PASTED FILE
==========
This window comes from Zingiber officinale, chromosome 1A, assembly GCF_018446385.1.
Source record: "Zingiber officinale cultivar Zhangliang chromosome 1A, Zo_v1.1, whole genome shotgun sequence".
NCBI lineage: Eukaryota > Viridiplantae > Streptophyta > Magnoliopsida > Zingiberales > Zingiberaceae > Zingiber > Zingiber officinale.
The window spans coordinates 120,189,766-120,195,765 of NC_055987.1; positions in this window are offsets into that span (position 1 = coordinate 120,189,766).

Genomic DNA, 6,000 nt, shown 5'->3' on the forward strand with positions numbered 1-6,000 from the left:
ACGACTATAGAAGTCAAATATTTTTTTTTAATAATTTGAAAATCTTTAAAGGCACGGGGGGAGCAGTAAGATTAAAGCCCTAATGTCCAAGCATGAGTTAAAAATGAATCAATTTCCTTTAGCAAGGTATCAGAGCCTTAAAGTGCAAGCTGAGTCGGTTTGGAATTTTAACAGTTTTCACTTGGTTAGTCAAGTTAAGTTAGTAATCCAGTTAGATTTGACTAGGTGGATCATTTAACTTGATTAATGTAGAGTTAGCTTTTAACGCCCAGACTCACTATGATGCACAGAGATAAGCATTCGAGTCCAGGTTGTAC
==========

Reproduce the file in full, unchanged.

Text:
This window comes from Zingiber officinale, chromosome 1A, assembly GCF_018446385.1.
Source record: "Zingiber officinale cultivar Zhangliang chromosome 1A, Zo_v1.1, whole genome shotgun sequence".
NCBI lineage: Eukaryota > Viridiplantae > Streptophyta > Magnoliopsida > Zingiberales > Zingiberaceae > Zingiber > Zingiber officinale.
The window spans coordinates 120,189,766-120,195,765 of NC_055987.1; positions in this window are offsets into that span (position 1 = coordinate 120,189,766).

Genomic DNA, 6,000 nt, shown 5'->3' on the forward strand with positions numbered 1-6,000 from the left:
ACGACTATAGAAGTCAAATATTTTTTTTTAATAATTTGAAAATCTTTAAAGGCACGGGGGGAGCAGTAAGATTAAAGCCCTAATGTCCAAGCATGAGTTAAAAATGAATCAATTTCCTTTAGCAAGGTATCAGAGCCTTAAAGTGCAAGCTGAGTCGGTTTGGAATTTTAACAGTTTTCACTTGGTTAGTCAAGTTAAGTTAGTAATCCAGTTAGATTTGACTAGGTGGATCATTTAACTTGATTAATGTAGAGTTAGCTTTTAACGCCCAGACTCACTATGATGCACAGAGATAAGCATTCGAGTCCAGGTTGTAC